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|Needless Commentary from Small-Town America|
The Weblog at The View from the Core - Thu. 12/08/05 06:30:07 AM
A handful of interesting, informative, and insightful articles.
News, editorials, columns, essays, et al.
Blanco's office scrambled to spin Katrina: E-mails detail effort to ensure feds took blame for slow response by Jan Moller @The Times-Picayune (ht):
Gov. Kathleen Blanco and the Bush administration were locked in a pitched political battle to shape public opinion about the response to Hurricane Katrina at the same time they were trying to manage the rescue operation, documents released late Friday by the governor's office show.
E-mails turned over by the state to the congressional committees investigating the hurricane response show that the governor's senior staff was deeply involved in trying to preserve the governor's political standing and make sure that the White House was blamed for the slow pace of the initial response....
Is Religion Evil? Secularism's Pride and Irrational Prejudice by Carl E. Olson @ Igatius Insight (ht):
The common wisdom in many circles (most located in certain cities on the East and Left Coasts) is that religion, in general, is a bad thing, and that in the hands of "fundamentalists," the Ku Klux Klan, neo-Nazis, and ultra-super-radical-Islamic terrorists, it is inevitably evil. Eliminating religion, it is then suggested or even openly argued, is a sure way to rid the world of evil. The term "religion," it should be noted, almost always refers to Christianity (or a form of pseudo-Christianity) and then, in some cases, to Islam....
The strategy for marketing the movie The Chronicles of Narnia: The Lion, the Witch and the Wardrobe, which will open across the country on December 9, resembles nothing so much as the strategy used to re-elect George W. Bush as president in 2004: Pursue mainstream voters, er, viewers in widely broadcast ads that stress martial valor and family values, and target Christian evangelicals with overtly religious appeals church by church, radio station by radio station.
It's a strategy that appears to be working, at least so far. While Newsweek, which was given an exclusive look at the rough cut of the movie, says that Lion is "only as Christian as you want it to be," Ted Haggard, president of the National Association of Evangelicals, describes it as a "tool that many may find effective in communicating the message of Jesus to those who may not respond to other presentations."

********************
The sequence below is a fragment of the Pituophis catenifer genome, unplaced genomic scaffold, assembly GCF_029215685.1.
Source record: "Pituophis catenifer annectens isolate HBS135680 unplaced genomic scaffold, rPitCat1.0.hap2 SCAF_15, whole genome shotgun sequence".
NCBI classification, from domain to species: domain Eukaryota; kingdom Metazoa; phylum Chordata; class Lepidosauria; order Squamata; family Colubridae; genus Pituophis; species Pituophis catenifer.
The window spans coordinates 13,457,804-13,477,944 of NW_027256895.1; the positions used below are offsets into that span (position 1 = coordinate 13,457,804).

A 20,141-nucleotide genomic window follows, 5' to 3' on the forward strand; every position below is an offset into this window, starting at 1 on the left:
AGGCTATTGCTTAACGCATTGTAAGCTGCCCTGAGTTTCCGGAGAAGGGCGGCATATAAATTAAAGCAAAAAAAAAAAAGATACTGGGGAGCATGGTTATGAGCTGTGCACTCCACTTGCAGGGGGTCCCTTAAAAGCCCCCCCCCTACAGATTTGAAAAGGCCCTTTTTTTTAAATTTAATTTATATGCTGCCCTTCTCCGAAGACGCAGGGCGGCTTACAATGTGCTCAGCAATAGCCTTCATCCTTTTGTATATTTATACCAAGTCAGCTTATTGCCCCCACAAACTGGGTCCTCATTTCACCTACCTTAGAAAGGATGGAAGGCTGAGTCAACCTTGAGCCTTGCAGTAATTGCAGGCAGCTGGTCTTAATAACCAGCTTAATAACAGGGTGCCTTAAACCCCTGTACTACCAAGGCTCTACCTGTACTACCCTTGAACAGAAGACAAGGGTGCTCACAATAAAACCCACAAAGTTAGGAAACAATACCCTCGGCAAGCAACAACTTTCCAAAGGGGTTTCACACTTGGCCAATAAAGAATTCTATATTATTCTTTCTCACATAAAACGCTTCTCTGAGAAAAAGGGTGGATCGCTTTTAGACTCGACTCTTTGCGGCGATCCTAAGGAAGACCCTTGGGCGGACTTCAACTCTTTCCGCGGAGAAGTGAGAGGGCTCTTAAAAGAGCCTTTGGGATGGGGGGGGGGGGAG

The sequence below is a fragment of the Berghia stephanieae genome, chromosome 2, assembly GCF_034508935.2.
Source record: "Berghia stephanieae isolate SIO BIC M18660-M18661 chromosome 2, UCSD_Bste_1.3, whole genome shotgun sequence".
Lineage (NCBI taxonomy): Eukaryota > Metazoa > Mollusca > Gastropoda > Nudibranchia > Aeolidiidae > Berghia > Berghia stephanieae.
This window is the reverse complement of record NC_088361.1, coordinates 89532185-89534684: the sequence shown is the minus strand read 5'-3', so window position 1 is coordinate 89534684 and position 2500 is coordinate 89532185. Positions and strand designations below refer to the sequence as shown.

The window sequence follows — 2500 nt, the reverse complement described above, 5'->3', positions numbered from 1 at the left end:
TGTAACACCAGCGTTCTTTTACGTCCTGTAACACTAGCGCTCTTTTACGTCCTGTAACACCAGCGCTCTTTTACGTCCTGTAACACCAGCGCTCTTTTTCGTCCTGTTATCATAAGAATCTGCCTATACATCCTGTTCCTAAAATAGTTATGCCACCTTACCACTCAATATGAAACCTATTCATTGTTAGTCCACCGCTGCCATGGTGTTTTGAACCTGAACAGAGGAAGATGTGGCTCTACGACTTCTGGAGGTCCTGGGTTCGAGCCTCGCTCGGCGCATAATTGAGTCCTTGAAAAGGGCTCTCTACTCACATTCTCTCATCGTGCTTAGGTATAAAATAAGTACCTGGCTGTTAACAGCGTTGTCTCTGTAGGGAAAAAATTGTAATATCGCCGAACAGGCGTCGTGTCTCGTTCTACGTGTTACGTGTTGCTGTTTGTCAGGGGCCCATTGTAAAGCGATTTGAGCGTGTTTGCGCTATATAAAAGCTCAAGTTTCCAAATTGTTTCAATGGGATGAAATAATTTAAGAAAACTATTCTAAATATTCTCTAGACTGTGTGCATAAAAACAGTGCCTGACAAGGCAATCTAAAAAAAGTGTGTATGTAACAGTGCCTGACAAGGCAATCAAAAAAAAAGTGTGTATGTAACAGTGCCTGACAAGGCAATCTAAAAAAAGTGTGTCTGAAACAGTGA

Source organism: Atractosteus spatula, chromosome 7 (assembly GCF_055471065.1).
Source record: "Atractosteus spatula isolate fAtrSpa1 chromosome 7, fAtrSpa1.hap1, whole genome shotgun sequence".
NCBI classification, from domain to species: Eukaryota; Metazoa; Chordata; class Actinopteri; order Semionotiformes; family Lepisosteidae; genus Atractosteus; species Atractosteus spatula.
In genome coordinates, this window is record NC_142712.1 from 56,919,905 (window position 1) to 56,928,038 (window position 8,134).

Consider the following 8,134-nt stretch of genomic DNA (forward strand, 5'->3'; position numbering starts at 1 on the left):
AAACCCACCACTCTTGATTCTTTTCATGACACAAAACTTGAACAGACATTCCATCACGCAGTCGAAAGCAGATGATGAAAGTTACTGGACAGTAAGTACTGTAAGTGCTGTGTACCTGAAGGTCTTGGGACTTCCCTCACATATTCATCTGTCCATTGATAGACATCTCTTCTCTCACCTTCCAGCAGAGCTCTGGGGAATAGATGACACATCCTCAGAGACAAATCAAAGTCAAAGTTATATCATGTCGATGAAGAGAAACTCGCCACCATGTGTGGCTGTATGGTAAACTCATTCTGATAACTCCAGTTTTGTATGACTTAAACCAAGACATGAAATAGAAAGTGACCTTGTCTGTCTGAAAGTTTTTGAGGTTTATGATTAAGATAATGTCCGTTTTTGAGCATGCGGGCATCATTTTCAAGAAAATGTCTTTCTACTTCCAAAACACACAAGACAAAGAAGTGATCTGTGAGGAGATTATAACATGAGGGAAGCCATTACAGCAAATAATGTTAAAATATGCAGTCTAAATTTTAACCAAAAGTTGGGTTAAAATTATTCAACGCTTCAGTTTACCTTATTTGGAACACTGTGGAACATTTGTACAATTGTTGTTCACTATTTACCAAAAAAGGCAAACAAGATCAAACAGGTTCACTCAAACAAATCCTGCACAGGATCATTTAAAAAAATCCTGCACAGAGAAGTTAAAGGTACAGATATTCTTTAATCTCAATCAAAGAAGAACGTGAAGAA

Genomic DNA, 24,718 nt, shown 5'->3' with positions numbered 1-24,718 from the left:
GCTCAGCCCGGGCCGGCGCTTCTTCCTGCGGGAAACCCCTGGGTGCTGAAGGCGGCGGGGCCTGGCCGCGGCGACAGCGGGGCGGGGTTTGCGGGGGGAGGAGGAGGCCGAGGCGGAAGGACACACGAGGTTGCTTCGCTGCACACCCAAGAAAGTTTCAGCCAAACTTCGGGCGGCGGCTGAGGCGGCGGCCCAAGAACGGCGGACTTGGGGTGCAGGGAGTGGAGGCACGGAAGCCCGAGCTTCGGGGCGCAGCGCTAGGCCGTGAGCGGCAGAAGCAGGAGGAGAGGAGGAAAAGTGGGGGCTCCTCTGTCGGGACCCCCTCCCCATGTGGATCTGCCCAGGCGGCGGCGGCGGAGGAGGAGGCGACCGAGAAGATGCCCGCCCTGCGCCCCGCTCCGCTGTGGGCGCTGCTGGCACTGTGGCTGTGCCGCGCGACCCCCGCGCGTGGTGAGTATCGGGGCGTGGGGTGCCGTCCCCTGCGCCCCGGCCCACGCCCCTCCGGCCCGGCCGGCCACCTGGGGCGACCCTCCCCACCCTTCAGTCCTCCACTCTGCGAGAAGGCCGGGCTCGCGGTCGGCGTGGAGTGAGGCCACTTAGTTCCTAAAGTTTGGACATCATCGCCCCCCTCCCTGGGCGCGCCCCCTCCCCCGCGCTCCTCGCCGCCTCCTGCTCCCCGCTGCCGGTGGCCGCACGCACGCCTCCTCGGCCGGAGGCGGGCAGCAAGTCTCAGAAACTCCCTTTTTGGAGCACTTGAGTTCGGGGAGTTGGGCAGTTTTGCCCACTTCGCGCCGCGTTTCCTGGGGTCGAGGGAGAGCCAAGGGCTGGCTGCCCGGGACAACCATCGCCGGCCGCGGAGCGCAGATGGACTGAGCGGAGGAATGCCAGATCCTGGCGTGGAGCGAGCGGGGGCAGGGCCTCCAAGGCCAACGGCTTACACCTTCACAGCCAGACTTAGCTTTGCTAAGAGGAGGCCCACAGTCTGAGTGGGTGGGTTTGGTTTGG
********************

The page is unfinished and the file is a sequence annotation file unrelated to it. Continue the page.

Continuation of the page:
But it's not a strategy that Philip Pullman will allow to succeed without a fight. Pullman is the author of His Dark Materials, a three-volume children's book series that has won popular and critical acclaim rivaling that of the half-century-old, seven-book The Chronicles of Narnia by C.S. Lewis, of which The Lion, the Witch and the Wardrobe is the first volume. In articles, interviews, and speeches, Pullman has described The Chronicles not just as "propaganda in the cause of the religion [Lewis] believed in," but also as guilty of advancing views such as, "Death is better than life; boys are better than girls; light-colored people are better than dark-colored people; and so on." And those are just Pullman's G-rated charges. He also has blasted The Chronicles in public forums as "one of the most ugly and poisonous things I've ever read," "propaganda in the service of a life-hating ideology," "blatantly racist," "monumentally disparaging of girls and women," and marked by a "sadomasochistic relish for violence."
If Pullman is right, not only should mainstream moviegoers stay away from Lion, so should evangelical Christians. "The highest virtue, we have on the authority of the New Testament itself," the avowedly atheistic Pullman said in a recent interview about the movie, "is love, and yet you find not a trace of that in the books."
But is Pullman right?...
The Unsteady Path of Constitutional Democracy: Considering the Middle Eastern Moment from the Perspective of 18th Century America by Justin Paulette @ Intellectual Conservative (ht):
At every step toward democratization in the Middle East and Central Asia, skeptics have claimed that the imperfections of the process, the factious contentions among the population, and the narrowness of the democratic victories portend the inevitable failure of the entire enterprise. The nascent Iraqi republic, for example, has endured Sunni boycotts, fiercely competing regional cabals (based largely on religion) and all of the ills and burdens associated with democratic governance the world over. Now, in the wake of a new Iraqi constitution, as well as elections in Afghanistan, Pakistan and Lebanon, perhaps a moment of self-reflection should temper the next volley of doomsday predictions.
It would constitute a massive distortion of history to claim that the obstacles presently suffered in the Middle East must necessarily foreshadow the futility of the democratic movement at hand. Such cynicism is particularly unfounded if the condemnation of Middle Eastern fortunes is based upon a claim that those people do not benefit from the favorable winds which ushered in America’s constitutional democracy. The U.S. Constitution was an object of deep mistrust, charged with scandalous power-mongering and proving an extraordinarily hard sell at the time of its eventual adoption. Were a foreign viewer to witness the debacle of American democratization and constitution-building during the late 18th century, surely our fate would have seemed no less imperiled and worthy of derision than the efforts now underway in the Middle East....
The Donner Party's Over by Barbara and David P. Mikkelson @ Urban Legends Reference Pages:
Claim: Two of Santa's reindeer were originally named 'Dunder' and 'Blixem,' not 'Donner' and 'Blitzen.'
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|Needless Commentary from Small-Town America|
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